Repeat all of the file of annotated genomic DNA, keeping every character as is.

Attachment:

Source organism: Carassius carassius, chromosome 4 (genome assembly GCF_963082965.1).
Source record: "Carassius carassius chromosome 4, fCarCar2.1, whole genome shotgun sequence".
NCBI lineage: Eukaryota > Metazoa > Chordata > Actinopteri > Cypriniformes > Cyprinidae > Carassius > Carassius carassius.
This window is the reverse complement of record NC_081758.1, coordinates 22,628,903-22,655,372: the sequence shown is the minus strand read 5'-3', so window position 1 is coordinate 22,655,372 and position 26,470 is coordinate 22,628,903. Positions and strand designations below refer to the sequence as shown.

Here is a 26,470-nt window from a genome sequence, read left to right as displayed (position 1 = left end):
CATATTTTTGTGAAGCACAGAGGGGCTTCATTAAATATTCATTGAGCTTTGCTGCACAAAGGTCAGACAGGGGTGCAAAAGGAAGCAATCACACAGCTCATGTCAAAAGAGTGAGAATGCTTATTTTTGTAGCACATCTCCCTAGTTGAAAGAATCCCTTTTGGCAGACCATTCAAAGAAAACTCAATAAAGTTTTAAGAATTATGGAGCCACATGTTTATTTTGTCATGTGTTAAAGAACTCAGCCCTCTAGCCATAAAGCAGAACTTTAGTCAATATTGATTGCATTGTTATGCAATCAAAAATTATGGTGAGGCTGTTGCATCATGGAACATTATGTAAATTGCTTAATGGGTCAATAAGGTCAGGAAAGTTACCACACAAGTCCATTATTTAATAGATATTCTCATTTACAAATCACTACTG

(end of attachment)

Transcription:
Source organism: Carassius carassius, chromosome 4 (genome assembly GCF_963082965.1).
Source record: "Carassius carassius chromosome 4, fCarCar2.1, whole genome shotgun sequence".
NCBI lineage: Eukaryota > Metazoa > Chordata > Actinopteri > Cypriniformes > Cyprinidae > Carassius > Carassius carassius.
This window is the reverse complement of record NC_081758.1, coordinates 22,628,903-22,655,372: the sequence shown is the minus strand read 5'-3', so window position 1 is coordinate 22,655,372 and position 26,470 is coordinate 22,628,903. Positions and strand designations below refer to the sequence as shown.

Here is a 26,470-nt window from a genome sequence, read left to right as displayed (position 1 = left end):
CATATTTTTGTGAAGCACAGAGGGGCTTCATTAAATATTCATTGAGCTTTGCTGCACAAAGGTCAGACAGGGGTGCAAAAGGAAGCAATCACACAGCTCATGTCAAAAGAGTGAGAATGCTTATTTTTGTAGCACATCTCCCTAGTTGAAAGAATCCCTTTTGGCAGACCATTCAAAGAAAACTCAATAAAGTTTTAAGAATTATGGAGCCACATGTTTATTTTGTCATGTGTTAAAGAACTCAGCCCTCTAGCCATAAAGCAGAACTTTAGTCAATATTGATTGCATTGTTATGCAATCAAAAATTATGGTGAGGCTGTTGCATCATGGAACATTATGTAAATTGCTTAATGGGTCAATAAGGTCAGGAAAGTTACCACACAAGTCCATTATTTAATAGATATTCTCATTTACAAATCACTACTG